Interview with Oladosu Teyibo, founder of Analog Team

  • Oladosu Teyibo is the founder of the software development company Analog team.
  • At Insider, he talks about early career and business ambitions.
  • This is part of the Insider Entrepreneur Series rising star which highlights the first entrepreneurs and companies.

Name: Oladosu Teyibo

Age: 29

Site: Washington DC

Business: An outsourcing technology company focused on hiring from underrepresented communities.

Pass: Africa’s tech landscape is booming, but with investments on the continent, it is just as imperative to invest in the African talents who live there.

Founded by Oladosu Teyibo in 2018, Analog Team connects talent from under-represented backgrounds with tech companies looking to create digital products. In addition to working in the United States, Analog Team focuses on connecting African engineers with startups based in the United States. His company is betting on the idea that others will start recruiting talent from Africa, in the same way that outsourcing is currently done to India, Teyibo said.

“There is no pipeline problem or lack of knowledge,” he told Insider. “It’s just about providing opportunities and looking for the gems that are in the rough.”

Growth: Analog Team now operates in six African countries, including Kenya, Ghana, South Africa and Nigeria. It has worked with the top providers of mobile, social media and gaming apps and is expected to hit over seven figures this year.

Then it’s about finding talent to build a new social media app, database for user experience (UX) design, and new data transformation tools. Last month, with plans to grow further nationwide, the company partnered with the city of Montgomery, Alabama, to create an innovation lab that will help nurture local tech talent.

“We are also in conversation with the HBCU [Historically Black Colleges and Universities] and local universities to create robotics programs focused on drone technology, ”Teyibo said.

Oladosu Teyibo wears black shirt in the middle of the street smiling

Oladosu Teyibo

Oladosu Teyibo


Before the analog team: Teyibo studied information technology at the University of Maryland, Baltimore, and worked at the Cyber ​​Innovation Center where he oversaw mergers and acquisitions. He left the company in 2016 to found Analog Team.

Challenges: Many tech companies have bad experiences working with outsourcing companies. So Analog Team built a business model to make sure it would be different from the rest. “We fit in and are part of the business,” Teyibo said. “We come so close that you feel like we are part of your team.”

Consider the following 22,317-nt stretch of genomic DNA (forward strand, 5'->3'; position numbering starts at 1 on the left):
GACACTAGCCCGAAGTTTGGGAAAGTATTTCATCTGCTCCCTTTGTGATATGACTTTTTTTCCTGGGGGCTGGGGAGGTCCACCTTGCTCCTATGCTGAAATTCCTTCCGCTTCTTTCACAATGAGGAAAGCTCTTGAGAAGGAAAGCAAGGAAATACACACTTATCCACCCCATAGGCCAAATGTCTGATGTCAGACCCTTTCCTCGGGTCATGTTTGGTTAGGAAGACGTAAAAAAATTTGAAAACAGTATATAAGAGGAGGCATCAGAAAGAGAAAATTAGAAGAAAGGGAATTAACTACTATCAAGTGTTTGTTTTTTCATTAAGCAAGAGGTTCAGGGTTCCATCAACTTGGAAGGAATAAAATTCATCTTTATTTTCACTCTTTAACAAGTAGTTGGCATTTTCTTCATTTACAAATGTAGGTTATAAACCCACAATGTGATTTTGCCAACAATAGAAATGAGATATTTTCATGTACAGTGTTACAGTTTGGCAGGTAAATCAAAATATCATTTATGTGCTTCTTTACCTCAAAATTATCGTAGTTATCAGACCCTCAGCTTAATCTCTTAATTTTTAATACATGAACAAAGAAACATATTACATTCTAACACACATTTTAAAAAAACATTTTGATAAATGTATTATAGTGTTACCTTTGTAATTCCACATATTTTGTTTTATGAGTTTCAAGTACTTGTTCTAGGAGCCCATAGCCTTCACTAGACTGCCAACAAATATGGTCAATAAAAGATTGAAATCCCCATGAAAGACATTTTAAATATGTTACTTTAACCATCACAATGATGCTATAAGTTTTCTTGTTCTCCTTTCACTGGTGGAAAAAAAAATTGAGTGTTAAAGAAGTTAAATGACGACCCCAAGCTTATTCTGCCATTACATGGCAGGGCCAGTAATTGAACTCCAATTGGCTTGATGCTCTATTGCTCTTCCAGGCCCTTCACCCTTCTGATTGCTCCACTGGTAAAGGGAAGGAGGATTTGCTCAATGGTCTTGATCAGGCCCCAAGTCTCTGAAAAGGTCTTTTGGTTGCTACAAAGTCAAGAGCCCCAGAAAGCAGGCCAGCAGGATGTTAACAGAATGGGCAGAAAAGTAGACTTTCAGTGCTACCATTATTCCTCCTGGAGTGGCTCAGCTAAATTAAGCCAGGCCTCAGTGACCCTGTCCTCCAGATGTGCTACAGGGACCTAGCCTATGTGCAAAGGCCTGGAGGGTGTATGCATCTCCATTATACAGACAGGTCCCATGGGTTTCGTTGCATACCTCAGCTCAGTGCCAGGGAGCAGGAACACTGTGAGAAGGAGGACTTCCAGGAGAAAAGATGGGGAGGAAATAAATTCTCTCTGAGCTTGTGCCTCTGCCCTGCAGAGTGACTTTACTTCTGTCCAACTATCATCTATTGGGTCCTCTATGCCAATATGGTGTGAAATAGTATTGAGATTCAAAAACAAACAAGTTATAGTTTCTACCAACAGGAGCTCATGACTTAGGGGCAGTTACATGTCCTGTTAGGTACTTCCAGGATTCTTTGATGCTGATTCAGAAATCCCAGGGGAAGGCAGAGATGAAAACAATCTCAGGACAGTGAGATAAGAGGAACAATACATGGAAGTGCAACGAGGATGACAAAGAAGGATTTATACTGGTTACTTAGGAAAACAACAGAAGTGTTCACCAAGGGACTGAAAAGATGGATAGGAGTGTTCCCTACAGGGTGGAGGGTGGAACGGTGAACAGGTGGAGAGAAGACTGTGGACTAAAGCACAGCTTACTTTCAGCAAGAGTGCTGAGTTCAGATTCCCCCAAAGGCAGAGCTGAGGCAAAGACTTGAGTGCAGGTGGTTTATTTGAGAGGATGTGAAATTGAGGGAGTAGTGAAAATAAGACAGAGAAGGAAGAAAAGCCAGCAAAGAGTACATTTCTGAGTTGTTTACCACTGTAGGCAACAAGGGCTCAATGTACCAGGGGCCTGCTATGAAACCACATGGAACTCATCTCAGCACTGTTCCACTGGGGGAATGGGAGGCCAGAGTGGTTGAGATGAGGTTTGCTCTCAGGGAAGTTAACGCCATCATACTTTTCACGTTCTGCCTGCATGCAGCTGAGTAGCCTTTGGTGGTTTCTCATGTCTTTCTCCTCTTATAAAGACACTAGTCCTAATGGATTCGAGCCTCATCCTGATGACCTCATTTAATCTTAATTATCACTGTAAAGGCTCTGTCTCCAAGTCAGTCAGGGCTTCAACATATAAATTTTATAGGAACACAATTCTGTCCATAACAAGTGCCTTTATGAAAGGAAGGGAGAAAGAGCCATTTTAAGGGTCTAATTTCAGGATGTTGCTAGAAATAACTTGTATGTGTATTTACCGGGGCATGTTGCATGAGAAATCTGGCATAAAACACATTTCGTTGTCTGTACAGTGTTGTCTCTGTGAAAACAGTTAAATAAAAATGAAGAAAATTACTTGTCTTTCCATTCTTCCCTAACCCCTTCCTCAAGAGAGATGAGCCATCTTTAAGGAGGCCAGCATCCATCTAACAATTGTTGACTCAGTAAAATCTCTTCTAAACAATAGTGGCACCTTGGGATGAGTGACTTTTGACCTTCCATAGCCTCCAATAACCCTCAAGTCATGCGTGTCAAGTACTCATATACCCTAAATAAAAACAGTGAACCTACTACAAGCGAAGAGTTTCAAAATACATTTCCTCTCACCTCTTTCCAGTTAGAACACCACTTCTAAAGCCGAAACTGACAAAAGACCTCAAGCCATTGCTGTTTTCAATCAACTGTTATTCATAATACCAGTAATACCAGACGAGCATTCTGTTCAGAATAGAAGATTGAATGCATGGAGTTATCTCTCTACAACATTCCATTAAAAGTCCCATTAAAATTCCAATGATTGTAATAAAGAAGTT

Advice: “The most important thing in building a business is to be the last one standing,” Teyibo said. “The right way to do this is to constantly innovate.”

Mentor: Teyibo considers his mother a mentor who told him “when you go somewhere, leave the place better than you have met him”.

Why is this the best time to start a business: The world is on the brink of “innovation and change precipice,” and positioning yourself early as a business leader can pay off in the long run, Teyibo said. “Over the next 10 or 20 years, you can really have your say in the direction of the global community,” he added.

Six black people wear black and white clothes looking at the camera smiling

Analog Team’s technical team based in Nigeria

Analog teams


At hiring : At present, Analog Team consists of 30 people and aims to hire 1000 people in software development, recruiting and customer service by 2025. Interest in the company has increased over time. as the news continues to spread. “Now it’s about finding enough opportunities to hire everyone we see across the world,” Teyibo said.

Manage burnout: Teyibo prays to help him refocus his focus and encourages his employees to take breaks when needed so that when it’s time to deliver, everyone is at their best.

“It is absolutely necessary to take breaks when you need them,” he continued. “But it’s important to remember that a break is not a vacation – any moment that you’re not focused on your goals, the competition is outstripping you.”



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Margie D. Carlisle